Thursday, May 31, 2007

Pirates of the Caribbean: At World's End

I can safely say that Pirates of the Caribbean: At World's End is the first Hollywood blockbuster this year that isn't a heaping pile of disappointment. In fact, it's actually quite entertaining, if you can get past the sometimes confusing ever-shifting allegiances of the main characters.

Don't get me wrong, I love twists and turns, especially those derived from characters as opposed to plot contrivances. But in AWE, there were a few times when the endless backstabbings resulted in my complete failure to understand what was going on. However, the too-familiar complaint that the Pirates sequels are "too confusing" is owed more to the average American filmgoer's complete lack of an attention span than the films themselves. AWE
actually requires the viewer to PAY ATTENTION. Yes, it's supposed to be confusing and, yes, you will be scratching your head at times wondering who's siding with who. You'll get over it.

I'm steering clear of spoilers for the sake of this review, but needless to say, this film ties up all of the lose ends left dangling at the conclusion of last summer's Dead Man's Chest. The crew of the Black Pearl sets off to Davy Jones' locker to fetch Jack Sparrow (Johnny Depp). The East India Trading Company has possession of Davy Jones' heart and controls the Flying Dutchman, tightening their stranglehold of the oceans and putting pirates on the endangered species list. There's a call-to-arms, the pirates are assembling to fight back, and Disney executives are buying pants with bigger pockets.

What I really enjoyed about this film was the reintroduction of Captain Barbossa (Geoffrey Rush), and his scenes with Jack Sparrow. These are guys that tried to kill each other two movies back, and now that they're on the same side, things get interesting. It's a constant power struggle between the two, and they provide some of the best scenes of the trilogy.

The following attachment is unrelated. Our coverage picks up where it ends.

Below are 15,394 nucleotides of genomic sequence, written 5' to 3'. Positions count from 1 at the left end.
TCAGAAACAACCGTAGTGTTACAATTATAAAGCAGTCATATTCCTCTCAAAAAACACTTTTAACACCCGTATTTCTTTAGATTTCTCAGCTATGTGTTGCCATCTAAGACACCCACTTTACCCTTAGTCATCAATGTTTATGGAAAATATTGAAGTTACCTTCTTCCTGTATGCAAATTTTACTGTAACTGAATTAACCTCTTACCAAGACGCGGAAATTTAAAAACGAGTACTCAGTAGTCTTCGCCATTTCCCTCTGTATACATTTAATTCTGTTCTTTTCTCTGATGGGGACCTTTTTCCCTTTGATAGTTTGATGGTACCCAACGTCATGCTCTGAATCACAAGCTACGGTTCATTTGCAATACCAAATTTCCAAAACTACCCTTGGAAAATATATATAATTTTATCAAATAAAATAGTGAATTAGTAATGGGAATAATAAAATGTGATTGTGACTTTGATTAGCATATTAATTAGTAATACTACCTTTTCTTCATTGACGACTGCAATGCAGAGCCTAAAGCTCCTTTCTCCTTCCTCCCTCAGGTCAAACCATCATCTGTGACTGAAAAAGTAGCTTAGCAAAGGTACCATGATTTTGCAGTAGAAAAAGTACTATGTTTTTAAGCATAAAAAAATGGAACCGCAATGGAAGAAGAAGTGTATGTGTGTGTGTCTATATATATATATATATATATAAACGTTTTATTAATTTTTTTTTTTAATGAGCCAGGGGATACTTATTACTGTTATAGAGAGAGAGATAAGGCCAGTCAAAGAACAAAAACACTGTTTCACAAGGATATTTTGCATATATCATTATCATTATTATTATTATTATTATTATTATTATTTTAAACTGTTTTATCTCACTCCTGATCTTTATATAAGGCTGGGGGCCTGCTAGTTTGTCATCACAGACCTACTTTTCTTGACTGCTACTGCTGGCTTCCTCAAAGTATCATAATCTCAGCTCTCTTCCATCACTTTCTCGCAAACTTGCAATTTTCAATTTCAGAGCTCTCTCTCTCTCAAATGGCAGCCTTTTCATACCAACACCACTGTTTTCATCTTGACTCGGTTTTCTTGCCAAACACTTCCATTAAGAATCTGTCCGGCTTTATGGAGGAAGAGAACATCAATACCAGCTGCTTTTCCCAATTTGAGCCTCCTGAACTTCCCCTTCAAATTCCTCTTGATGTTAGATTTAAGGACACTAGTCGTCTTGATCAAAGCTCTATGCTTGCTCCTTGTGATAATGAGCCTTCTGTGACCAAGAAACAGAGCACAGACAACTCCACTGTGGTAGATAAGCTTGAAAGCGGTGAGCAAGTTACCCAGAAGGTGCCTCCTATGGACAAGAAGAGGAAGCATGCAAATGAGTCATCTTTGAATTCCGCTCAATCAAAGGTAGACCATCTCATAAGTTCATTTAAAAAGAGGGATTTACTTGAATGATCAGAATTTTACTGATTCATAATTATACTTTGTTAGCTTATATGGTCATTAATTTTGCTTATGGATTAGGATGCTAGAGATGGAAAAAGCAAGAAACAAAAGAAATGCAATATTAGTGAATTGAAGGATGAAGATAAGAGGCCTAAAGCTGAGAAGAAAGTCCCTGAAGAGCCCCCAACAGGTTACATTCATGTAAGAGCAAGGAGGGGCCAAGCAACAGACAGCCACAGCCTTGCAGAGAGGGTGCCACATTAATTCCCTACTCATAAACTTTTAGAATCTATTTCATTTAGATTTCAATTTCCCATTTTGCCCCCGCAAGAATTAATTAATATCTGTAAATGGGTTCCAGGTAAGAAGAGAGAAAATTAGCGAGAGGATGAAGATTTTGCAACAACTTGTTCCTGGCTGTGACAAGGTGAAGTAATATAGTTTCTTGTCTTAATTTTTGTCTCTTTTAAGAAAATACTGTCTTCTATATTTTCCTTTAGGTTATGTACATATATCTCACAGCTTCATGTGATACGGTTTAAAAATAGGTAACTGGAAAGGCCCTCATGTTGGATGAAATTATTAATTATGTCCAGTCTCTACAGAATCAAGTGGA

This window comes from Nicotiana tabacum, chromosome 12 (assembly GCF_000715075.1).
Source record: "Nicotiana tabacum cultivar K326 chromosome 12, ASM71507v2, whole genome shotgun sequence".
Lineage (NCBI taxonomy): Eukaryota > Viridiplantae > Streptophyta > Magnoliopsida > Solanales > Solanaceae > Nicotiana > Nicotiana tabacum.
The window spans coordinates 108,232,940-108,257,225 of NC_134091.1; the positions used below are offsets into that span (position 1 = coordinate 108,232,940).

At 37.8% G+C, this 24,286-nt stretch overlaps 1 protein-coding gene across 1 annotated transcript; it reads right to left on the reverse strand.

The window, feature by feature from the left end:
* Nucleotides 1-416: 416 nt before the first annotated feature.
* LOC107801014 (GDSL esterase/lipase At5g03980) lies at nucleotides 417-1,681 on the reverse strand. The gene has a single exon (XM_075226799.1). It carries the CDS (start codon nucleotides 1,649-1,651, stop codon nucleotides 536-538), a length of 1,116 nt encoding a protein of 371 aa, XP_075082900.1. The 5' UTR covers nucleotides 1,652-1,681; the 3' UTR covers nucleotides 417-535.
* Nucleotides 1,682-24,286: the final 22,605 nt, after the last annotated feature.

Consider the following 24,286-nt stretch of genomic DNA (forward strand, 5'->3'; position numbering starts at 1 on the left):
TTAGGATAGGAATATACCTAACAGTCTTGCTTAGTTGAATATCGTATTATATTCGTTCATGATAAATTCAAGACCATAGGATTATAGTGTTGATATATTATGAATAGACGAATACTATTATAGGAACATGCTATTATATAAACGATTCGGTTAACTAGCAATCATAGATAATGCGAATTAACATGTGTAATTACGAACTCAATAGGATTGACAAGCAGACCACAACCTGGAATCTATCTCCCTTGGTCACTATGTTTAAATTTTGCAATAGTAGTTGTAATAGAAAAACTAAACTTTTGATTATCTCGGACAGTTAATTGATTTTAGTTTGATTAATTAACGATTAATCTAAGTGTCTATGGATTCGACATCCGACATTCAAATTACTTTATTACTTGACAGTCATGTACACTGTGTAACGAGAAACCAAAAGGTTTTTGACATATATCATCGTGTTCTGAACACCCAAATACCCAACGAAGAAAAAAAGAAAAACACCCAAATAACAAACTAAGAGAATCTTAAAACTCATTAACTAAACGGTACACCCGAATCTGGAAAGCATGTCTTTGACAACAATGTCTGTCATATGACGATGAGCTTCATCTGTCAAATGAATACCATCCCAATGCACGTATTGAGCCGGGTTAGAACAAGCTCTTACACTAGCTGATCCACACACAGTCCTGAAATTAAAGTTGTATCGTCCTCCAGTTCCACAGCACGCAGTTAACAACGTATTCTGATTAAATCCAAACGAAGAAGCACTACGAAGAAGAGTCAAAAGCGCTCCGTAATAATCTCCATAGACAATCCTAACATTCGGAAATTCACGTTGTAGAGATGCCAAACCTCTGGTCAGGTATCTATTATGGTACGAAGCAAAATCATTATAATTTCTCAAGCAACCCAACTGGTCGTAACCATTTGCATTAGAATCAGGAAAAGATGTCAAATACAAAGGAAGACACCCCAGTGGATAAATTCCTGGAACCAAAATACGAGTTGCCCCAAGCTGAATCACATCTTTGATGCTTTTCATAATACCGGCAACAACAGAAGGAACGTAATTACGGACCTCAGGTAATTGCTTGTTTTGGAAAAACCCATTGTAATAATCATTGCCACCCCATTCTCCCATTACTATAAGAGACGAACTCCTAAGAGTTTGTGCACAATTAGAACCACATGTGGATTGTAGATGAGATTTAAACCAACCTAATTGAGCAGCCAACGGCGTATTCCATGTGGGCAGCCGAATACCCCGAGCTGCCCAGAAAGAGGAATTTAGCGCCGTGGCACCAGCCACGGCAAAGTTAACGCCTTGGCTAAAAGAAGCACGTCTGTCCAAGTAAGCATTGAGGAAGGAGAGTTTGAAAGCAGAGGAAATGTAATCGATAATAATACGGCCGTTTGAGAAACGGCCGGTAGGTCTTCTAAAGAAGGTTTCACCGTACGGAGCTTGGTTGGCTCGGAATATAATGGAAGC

I also appreciated Gore Verbinski's take on Davy Jones' locker. It's trippy fun as we get a glimpse into Jack's dementia. He's a captain without a crew on a ship with no ocean. Depp brings the character of Jack Sparrow even further into the realm of the bizarre, and the payoff is huge.

You really can't write about a film like this without regarding the special effects. They're just incredible. Davy Jones and the crew of the Flying Dutchman never come off as digital creations: you completely buy the fact that they're on the set at all times. Kudos to Industrial Light and Magic for providing, in my humble opinion, some of the best computerized creations ever put to film. There's also the climactic whirlpool battle between the Pearl and the Dutchman that puts a proper cap on the trilogy. It's dizzying, it's exciting and it's exactly what you're looking for in a popcorn flick.

ends in fitting, yet near-tragic fashion, tying up the relationship between Will Turner (Orlando Bloom) and Elizabeth Swann (Keira Knightley). I applaud the filmmakers for not going for the sickeningly cheery route and opting for something bittersweet.

As for Jack, the film leaves things open for a fourth but it is not yet known if Depp will be donning the bandana and braids once again. However, I have a sinking suspicion that for the right price, be it dollars or dubloons, Jack Sparrow will sail again.

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